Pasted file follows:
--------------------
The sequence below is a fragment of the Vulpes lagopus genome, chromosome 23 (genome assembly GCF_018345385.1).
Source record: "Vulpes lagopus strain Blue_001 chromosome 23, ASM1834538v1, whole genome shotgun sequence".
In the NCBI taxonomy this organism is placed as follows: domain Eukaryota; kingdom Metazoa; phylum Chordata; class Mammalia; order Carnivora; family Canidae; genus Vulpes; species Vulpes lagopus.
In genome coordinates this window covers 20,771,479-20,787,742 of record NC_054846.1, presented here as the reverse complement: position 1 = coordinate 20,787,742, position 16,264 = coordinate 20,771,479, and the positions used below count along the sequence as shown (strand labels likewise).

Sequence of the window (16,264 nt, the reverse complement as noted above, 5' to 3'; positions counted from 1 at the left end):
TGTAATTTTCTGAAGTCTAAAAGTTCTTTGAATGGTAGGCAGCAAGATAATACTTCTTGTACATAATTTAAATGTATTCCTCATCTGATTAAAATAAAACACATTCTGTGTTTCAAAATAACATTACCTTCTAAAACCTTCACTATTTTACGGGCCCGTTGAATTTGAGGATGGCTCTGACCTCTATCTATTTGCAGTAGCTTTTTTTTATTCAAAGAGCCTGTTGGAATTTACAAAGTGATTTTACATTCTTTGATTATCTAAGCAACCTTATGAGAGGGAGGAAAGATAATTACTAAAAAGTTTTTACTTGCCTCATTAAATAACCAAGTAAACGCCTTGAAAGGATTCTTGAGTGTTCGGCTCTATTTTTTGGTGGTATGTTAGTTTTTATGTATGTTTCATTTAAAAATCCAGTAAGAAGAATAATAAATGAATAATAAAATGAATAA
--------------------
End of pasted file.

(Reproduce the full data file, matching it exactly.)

The sequence below is a fragment of the Vulpes lagopus genome, chromosome 23 (genome assembly GCF_018345385.1).
Source record: "Vulpes lagopus strain Blue_001 chromosome 23, ASM1834538v1, whole genome shotgun sequence".
In the NCBI taxonomy this organism is placed as follows: domain Eukaryota; kingdom Metazoa; phylum Chordata; class Mammalia; order Carnivora; family Canidae; genus Vulpes; species Vulpes lagopus.
In genome coordinates this window covers 20,771,479-20,787,742 of record NC_054846.1, presented here as the reverse complement: position 1 = coordinate 20,787,742, position 16,264 = coordinate 20,771,479, and the positions used below count along the sequence as shown (strand labels likewise).

Sequence of the window (16,264 nt, the reverse complement as noted above, 5' to 3'; positions counted from 1 at the left end):
TGTAATTTTCTGAAGTCTAAAAGTTCTTTGAATGGTAGGCAGCAAGATAATACTTCTTGTACATAATTTAAATGTATTCCTCATCTGATTAAAATAAAACACATTCTGTGTTTCAAAATAACATTACCTTCTAAAACCTTCACTATTTTACGGGCCCGTTGAATTTGAGGATGGCTCTGACCTCTATCTATTTGCAGTAGCTTTTTTTTATTCAAAGAGCCTGTTGGAATTTACAAAGTGATTTTACATTCTTTGATTATCTAAGCAACCTTATGAGAGGGAGGAAAGATAATTACTAAAAAGTTTTTACTTGCCTCATTAAATAACCAAGTAAACGCCTTGAAAGGATTCTTGAGTGTTCGGCTCTATTTTTTGGTGGTATGTTAGTTTTTATGTATGTTTCATTTAAAAATCCAGTAAGAAGAATAATAAATGAATAATAAAATGAATAA